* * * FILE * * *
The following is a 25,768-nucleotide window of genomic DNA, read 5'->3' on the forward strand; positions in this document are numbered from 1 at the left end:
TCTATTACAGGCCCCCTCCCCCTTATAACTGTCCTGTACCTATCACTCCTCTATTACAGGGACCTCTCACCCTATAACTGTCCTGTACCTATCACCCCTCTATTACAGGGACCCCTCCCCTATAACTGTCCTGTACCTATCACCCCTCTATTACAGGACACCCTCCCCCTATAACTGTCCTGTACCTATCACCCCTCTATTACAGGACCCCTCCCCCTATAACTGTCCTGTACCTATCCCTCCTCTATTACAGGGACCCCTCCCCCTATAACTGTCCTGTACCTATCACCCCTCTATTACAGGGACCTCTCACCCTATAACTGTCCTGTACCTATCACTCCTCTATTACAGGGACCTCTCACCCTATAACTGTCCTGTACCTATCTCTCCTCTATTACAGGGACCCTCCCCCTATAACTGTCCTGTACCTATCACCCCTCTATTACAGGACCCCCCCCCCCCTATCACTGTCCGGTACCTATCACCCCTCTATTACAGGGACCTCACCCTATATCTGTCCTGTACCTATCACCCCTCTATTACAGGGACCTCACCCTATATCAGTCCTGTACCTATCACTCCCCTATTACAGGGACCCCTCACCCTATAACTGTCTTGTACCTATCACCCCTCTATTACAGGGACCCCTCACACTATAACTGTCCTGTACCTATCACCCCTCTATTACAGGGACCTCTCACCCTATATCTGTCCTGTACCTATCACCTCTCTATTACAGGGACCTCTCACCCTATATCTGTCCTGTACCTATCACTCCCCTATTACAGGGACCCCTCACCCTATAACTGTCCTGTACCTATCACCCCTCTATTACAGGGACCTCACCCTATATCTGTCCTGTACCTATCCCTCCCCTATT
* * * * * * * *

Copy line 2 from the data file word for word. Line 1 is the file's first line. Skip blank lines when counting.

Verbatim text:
TCTATTACAGGCCCCCTCCCCCTTATAACTGTCCTGTACCTATCACTCCTCTATTACAGGGACCTCTCACCCTATAACTGTCCTGTACCTATCACCCCTCTATTACAGGGACCCCTCCCCTATAACTGTCCTGTACCTATCACCCCTCTATTACAGGACACCCTCCCCCTATAACTGTCCTGTACCTATCACCCCTCTATTACAGGACCCCTCCCCCTATAACTGTCCTGTACCTATCCCTCCTCTATTACAGGGACCCCTCCCCCTATAACTGTCCTGTACCTATCACCCCTCTATTACAGGGACCTCTCACCCTATAACTGTCCTGTACCTATCACTCCTCTATTACAGGGACCTCTCACCCTATAACTGTCCTGTACCTATCTCTCCTCTATTACAGGGACCCTCCCCCTATAACTGTCCTGTACCTATCACCCCTCTATTACAGGACCCCCCCCCCCCTATCACTGTCCGGTACCTATCACCCCTCTATTACAGGGACCTCACCCTATATCTGTCCTGTACCTATCACCCCTCTATTACAGGGACCTCACCCTATATCAGTCCTGTACCTATCACTCCCCTATTACAGGGACCCCTCACCCTATAACTGTCTTGTACCTATCACCCCTCTATTACAGGGACCCCTCACACTATAACTGTCCTGTACCTATCACCCCTCTATTACAGGGACCTCTCACCCTATATCTGTCCTGTACCTATCACCTCTCTATTACAGGGACCTCTCACCCTATATCTGTCCTGTACCTATCACTCCCCTATTACAGGGACCCCTCACCCTATAACTGTCCTGTACCTATCACCCCTCTATTACAGGGACCTCACCCTATATCTGTCCTGTACCTATCCCTCCCCTATT